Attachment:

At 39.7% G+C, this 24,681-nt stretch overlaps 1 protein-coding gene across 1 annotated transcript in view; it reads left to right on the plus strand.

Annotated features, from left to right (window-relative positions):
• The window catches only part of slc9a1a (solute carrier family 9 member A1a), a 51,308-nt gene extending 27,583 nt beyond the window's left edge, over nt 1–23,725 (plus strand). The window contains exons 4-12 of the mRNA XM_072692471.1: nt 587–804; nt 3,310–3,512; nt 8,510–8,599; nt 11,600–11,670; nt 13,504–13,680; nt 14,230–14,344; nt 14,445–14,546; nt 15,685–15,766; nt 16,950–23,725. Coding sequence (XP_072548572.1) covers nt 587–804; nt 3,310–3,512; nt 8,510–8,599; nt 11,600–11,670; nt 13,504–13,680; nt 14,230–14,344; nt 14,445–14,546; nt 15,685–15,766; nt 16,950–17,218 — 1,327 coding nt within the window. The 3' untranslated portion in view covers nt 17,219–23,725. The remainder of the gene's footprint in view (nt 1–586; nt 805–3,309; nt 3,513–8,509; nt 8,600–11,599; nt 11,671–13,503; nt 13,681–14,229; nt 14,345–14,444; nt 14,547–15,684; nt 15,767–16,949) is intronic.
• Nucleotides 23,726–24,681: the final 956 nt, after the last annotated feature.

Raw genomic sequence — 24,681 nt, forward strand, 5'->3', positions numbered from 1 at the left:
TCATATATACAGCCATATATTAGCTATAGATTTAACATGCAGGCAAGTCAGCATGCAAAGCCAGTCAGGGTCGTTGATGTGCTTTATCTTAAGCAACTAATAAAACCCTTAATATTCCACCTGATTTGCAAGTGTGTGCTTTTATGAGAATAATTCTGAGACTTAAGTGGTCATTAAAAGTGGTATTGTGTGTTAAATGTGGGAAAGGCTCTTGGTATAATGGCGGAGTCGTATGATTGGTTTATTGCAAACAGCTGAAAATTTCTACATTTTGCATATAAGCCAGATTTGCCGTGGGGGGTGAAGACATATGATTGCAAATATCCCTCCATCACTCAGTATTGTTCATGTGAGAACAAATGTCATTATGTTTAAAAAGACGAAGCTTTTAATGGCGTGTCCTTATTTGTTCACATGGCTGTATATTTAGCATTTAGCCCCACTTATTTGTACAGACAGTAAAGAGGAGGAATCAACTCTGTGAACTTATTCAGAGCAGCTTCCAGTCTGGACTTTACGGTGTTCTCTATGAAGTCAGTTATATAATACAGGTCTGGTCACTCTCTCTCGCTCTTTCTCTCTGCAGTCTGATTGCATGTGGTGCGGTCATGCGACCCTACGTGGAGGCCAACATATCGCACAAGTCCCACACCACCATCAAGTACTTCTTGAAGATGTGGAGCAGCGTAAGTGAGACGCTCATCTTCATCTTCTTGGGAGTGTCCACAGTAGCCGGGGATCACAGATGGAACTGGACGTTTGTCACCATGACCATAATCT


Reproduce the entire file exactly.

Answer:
At 39.7% G+C, this 24,681-nt stretch overlaps 1 protein-coding gene across 1 annotated transcript in view; it reads left to right on the plus strand.

Annotated features, from left to right (window-relative positions):
• The window catches only part of slc9a1a (solute carrier family 9 member A1a), a 51,308-nt gene extending 27,583 nt beyond the window's left edge, over nt 1–23,725 (plus strand). The window contains exons 4-12 of the mRNA XM_072692471.1: nt 587–804; nt 3,310–3,512; nt 8,510–8,599; nt 11,600–11,670; nt 13,504–13,680; nt 14,230–14,344; nt 14,445–14,546; nt 15,685–15,766; nt 16,950–23,725. Coding sequence (XP_072548572.1) covers nt 587–804; nt 3,310–3,512; nt 8,510–8,599; nt 11,600–11,670; nt 13,504–13,680; nt 14,230–14,344; nt 14,445–14,546; nt 15,685–15,766; nt 16,950–17,218 — 1,327 coding nt within the window. The 3' untranslated portion in view covers nt 17,219–23,725. The remainder of the gene's footprint in view (nt 1–586; nt 805–3,309; nt 3,513–8,509; nt 8,600–11,599; nt 11,671–13,503; nt 13,681–14,229; nt 14,345–14,444; nt 14,547–15,684; nt 15,767–16,949) is intronic.
• Nucleotides 23,726–24,681: the final 956 nt, after the last annotated feature.

Raw genomic sequence — 24,681 nt, forward strand, 5'->3', positions numbered from 1 at the left:
TCATATATACAGCCATATATTAGCTATAGATTTAACATGCAGGCAAGTCAGCATGCAAAGCCAGTCAGGGTCGTTGATGTGCTTTATCTTAAGCAACTAATAAAACCCTTAATATTCCACCTGATTTGCAAGTGTGTGCTTTTATGAGAATAATTCTGAGACTTAAGTGGTCATTAAAAGTGGTATTGTGTGTTAAATGTGGGAAAGGCTCTTGGTATAATGGCGGAGTCGTATGATTGGTTTATTGCAAACAGCTGAAAATTTCTACATTTTGCATATAAGCCAGATTTGCCGTGGGGGGTGAAGACATATGATTGCAAATATCCCTCCATCACTCAGTATTGTTCATGTGAGAACAAATGTCATTATGTTTAAAAAGACGAAGCTTTTAATGGCGTGTCCTTATTTGTTCACATGGCTGTATATTTAGCATTTAGCCCCACTTATTTGTACAGACAGTAAAGAGGAGGAATCAACTCTGTGAACTTATTCAGAGCAGCTTCCAGTCTGGACTTTACGGTGTTCTCTATGAAGTCAGTTATATAATACAGGTCTGGTCACTCTCTCTCGCTCTTTCTCTCTGCAGTCTGATTGCATGTGGTGCGGTCATGCGACCCTACGTGGAGGCCAACATATCGCACAAGTCCCACACCACCATCAAGTACTTCTTGAAGATGTGGAGCAGCGTAAGTGAGACGCTCATCTTCATCTTCTTGGGAGTGTCCACAGTAGCCGGGGATCACAGATGGAACTGGACGTTTGTCACCATGACCATAATCT